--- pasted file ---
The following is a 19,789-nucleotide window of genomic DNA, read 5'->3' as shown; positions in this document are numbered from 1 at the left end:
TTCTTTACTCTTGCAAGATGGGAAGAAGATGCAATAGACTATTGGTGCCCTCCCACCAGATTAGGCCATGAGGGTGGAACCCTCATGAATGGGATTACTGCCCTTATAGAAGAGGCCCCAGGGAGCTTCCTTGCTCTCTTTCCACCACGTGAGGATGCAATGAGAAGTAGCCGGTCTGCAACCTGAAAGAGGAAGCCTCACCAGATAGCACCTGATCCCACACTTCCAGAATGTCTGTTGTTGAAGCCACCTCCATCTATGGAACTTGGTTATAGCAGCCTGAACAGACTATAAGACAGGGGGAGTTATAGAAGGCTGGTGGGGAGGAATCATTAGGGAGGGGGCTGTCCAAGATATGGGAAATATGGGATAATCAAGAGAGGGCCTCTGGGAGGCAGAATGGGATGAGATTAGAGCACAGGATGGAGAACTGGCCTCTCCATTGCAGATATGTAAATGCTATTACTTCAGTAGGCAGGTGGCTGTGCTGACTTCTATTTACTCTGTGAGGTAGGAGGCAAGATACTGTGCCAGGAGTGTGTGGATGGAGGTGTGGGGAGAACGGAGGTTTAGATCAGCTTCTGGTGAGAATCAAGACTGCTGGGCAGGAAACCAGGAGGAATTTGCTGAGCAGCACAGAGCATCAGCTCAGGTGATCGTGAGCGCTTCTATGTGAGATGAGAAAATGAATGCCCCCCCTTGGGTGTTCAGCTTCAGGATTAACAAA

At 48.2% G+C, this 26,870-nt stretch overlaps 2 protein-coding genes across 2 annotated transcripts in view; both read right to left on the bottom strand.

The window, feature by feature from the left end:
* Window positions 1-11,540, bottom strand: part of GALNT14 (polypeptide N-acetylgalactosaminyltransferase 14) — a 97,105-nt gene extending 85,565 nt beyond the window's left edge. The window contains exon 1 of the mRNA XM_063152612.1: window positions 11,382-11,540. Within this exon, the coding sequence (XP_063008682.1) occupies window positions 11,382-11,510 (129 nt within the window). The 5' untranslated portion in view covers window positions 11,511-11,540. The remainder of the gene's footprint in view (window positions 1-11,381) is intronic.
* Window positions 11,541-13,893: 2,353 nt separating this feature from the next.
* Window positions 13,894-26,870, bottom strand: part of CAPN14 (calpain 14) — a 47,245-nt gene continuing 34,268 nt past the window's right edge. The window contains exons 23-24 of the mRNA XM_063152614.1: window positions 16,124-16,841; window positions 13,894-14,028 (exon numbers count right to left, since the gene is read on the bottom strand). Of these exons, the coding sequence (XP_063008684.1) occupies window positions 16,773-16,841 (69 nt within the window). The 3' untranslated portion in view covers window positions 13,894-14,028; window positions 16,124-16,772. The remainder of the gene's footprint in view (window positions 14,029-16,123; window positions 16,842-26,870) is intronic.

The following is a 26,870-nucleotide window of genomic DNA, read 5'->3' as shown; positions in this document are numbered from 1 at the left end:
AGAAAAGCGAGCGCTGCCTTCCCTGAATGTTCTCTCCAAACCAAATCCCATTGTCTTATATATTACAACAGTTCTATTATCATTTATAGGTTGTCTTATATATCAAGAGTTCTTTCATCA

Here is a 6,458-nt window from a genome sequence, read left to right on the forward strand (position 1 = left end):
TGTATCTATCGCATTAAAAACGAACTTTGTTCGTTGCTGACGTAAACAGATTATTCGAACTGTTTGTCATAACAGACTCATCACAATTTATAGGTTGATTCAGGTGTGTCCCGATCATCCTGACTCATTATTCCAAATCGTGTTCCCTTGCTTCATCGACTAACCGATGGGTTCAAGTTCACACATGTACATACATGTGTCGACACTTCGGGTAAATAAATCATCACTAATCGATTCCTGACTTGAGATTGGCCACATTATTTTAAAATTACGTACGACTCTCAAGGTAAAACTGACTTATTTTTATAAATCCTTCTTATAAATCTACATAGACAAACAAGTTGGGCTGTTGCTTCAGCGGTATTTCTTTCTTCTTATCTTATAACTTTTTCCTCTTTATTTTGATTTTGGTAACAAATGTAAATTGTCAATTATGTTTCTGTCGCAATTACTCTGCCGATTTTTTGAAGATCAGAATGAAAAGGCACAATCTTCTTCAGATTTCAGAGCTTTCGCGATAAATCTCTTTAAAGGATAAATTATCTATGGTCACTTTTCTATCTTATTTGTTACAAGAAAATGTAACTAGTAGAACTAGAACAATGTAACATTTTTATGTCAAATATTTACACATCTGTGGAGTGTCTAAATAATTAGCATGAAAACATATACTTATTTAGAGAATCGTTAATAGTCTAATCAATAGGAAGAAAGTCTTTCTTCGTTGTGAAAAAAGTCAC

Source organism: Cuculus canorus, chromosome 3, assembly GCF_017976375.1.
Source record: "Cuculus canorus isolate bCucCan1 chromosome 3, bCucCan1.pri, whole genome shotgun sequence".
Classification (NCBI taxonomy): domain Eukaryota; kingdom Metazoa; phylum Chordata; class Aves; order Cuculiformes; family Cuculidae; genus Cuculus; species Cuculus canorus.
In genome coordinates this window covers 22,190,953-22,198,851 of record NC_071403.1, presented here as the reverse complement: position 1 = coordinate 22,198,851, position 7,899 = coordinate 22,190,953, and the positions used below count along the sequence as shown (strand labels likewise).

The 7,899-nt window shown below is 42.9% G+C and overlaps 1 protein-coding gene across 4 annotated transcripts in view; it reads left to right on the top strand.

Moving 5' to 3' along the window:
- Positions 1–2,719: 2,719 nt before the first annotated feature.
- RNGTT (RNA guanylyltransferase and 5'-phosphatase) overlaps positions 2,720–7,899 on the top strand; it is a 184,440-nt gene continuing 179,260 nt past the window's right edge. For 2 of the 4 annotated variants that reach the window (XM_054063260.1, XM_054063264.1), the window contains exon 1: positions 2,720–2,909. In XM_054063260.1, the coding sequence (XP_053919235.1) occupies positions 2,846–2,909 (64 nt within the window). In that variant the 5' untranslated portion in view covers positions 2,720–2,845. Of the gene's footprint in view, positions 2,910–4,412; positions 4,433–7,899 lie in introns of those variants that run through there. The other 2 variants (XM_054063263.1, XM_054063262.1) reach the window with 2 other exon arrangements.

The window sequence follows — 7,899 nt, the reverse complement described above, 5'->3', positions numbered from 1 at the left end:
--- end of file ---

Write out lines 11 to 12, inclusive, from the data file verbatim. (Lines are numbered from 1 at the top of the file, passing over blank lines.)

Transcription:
TGTATCTATCGCATTAAAAACGAACTTTGTTCGTTGCTGACGTAAACAGATTATTCGAACTGTTTGTCATAACAGACTCATCACAATTTATAGGTTGATTCAGGTGTGTCCCGATCATCCTGACTCATTATTCCAAATCGTGTTCCCTTGCTTCATCGACTAACCGATGGGTTCAAGTTCACACATGTACATACATGTGTCGACACTTCGGGTAAATAAATCATCACTAATCGATTCCTGACTTGAGATTGGCCACATTATTTTAAAATTACGTACGACTCTCAAGGTAAAACTGACTTATTTTTATAAATCCTTCTTATAAATCTACATAGACAAACAAGTTGGGCTGTTGCTTCAGCGGTATTTCTTTCTTCTTATCTTATAACTTTTTCCTCTTTATTTTGATTTTGGTAACAAATGTAAATTGTCAATTATGTTTCTGTCGCAATTACTCTGCCGATTTTTTGAAGATCAGAATGAAAAGGCACAATCTTCTTCAGATTTCAGAGCTTTCGCGATAAATCTCTTTAAAGGATAAATTATCTATGGTCACTTTTCTATCTTATTTGTTACAAGAAAATGTAACTAGTAGAACTAGAACAATGTAACATTTTTATGTCAAATATTTACACATCTGTGGAGTGTCTAAATAATTAGCATGAAAACATATACTTATTTAGAGAATCGTTAATAGTCTAATCAATAGGAAGAAAGTCTTTCTTCGTTGTGAAAAAAGTCAC

Source organism: Cuculus canorus, chromosome 3, assembly GCF_017976375.1.